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1 Answer

up vote 7 down vote accepted

The reference to qq becomes dangling after leaving the constructor, so that is indeed a problem.

qi::locals is the canonical way to keep local state inside parser expressions. Your other option would be to extend the lifetime of qq (by making it a member of the grammar class, e.g.). Lastly, you might be interested in inherited attributes as well. This mechanism gives you a way to call a rule/grammar with 'parameters' (passing local state around).

NOTE There are caveats with the use of the kleene operator +: it is greedy, and parsing fails if the string is not terminated with the expected quote.

See another answer I wrote for more complete examples of treating arbitrary contents in (optionally/partially) quoted strings, that allow escaping of quotes inside quoted strings and more things like that:

I've reduced the grammar to the relevant bit, and included a few test cases:

#include <boost/spirit/include/qi.hpp>
#include <boost/spirit/include/phoenix.hpp>
#include <boost/fusion/adapted.hpp>

namespace qi = boost::spirit::qi;

template <typename Iterator>
struct test_parser : qi::grammar<Iterator, std::string(), qi::space_type, qi::locals<char> >
{
    test_parser() : test_parser::base_type(any_string, "test")
    {
        using namespace qi;

        quoted_string = 
               omit    [ char_("'\"") [_a =_1] ]             
            >> no_skip [ *(char_ - char_(_a))  ]
            >> lit(_a)
        ; 

        any_string = quoted_string | +qi::alnum;
    }

    qi::rule<Iterator, std::string(), qi::space_type, qi::locals<char> > quoted_string, any_string;
};

int main()
{
    test_parser<std::string::const_iterator> grammar;
    const char* strs[] = { "\"str1\"", 
                           "'str2'",
                           "'str3' trailing ok",
                           "'st\"r4' embedded also ok",
                           "str5",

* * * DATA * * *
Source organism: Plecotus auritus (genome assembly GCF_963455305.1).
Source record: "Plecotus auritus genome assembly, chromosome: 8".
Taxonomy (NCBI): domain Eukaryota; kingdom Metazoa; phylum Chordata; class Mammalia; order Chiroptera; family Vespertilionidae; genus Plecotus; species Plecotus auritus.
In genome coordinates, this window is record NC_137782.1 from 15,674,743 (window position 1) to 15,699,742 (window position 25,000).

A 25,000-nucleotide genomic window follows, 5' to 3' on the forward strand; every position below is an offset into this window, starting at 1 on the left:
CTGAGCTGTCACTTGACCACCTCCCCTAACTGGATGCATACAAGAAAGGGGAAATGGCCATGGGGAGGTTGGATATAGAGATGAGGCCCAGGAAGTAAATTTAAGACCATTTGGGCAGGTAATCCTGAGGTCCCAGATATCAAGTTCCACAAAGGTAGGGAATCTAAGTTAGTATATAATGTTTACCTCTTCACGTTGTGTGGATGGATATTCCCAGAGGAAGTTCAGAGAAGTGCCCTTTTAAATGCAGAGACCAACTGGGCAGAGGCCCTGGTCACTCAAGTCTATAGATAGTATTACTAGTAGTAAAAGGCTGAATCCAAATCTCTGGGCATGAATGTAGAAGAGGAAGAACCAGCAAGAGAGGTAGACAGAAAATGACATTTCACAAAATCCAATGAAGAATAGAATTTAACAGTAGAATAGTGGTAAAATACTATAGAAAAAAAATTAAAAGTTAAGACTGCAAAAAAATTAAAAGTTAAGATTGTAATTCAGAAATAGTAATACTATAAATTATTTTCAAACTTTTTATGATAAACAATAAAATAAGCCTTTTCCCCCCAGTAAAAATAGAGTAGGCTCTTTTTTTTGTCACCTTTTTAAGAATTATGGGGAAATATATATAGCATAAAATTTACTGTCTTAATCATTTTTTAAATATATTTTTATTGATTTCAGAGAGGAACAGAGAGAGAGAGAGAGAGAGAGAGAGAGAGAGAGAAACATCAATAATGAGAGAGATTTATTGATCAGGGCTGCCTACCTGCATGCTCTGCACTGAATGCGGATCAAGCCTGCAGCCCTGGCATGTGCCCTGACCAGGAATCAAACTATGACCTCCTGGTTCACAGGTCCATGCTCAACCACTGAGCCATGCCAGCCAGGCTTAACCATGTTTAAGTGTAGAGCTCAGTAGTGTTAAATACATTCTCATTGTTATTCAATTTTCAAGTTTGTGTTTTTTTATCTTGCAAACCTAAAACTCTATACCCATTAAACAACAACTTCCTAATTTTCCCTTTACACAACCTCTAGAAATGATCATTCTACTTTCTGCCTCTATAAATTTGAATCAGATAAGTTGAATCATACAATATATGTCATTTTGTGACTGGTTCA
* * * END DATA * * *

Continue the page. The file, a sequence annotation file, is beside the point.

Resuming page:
"str6'",
                           NULL };

    for (const char** it = strs; *it; ++it)
    {
        const std::string str(*it);
        std::string::const_iterator iter = str.begin();
        std::string::const_iterator end  = str.end();

        std::string data;
        bool r = phrase_parse(iter, end, grammar, qi::space, data);

        if (r)
            std::cout << "Parsed:    " << str << " --> " << data << "\n";
        if (iter!=end)
            std::cout << "Remaining: " << std::string(iter,end) << "\n";
    }
}

Output:

Parsed:    "str1" --> str1
Parsed:    'str2' --> str2
Parsed:    'str3' trailing ok --> str3
Remaining: trailing ok
Parsed:    'st"r4' embedded also ok --> st"r4
Remaining: embedded also ok
Parsed:    str5 --> str5
Parsed:    str6' --> str6
Remaining: '
share|improve this answer
    
Thanks, this is exactly what I was after. Would you be able to post a link to any documentation/examples about the locals, it took me a while to notice the qi::local<char> in the rule signature, and it would be a good reference for me and anyone else looking at this question. –  Zero Apr 26 '12 at 3:25
    
@Zero thanks! And, erm qi::locals was a hyperlink in my answer :) - click it for documentation –  sehe Apr 26 '12 at 6:33
    
@Zero For a good sample, I'd refer to the page you linked to in your question, notably here: One More Take –  sehe Apr 26 '12 at 6:36
    
Aha, got it - at the bottom of One More Take they talk about the 'locals' template parameter. Thanks again. –  Zero Apr 27 '12 at 1:02
    
Slightly improved parsing of string literal (accepting any text within the quotes). Now also with fixed test –  sehe Apr 30 '12 at 21:42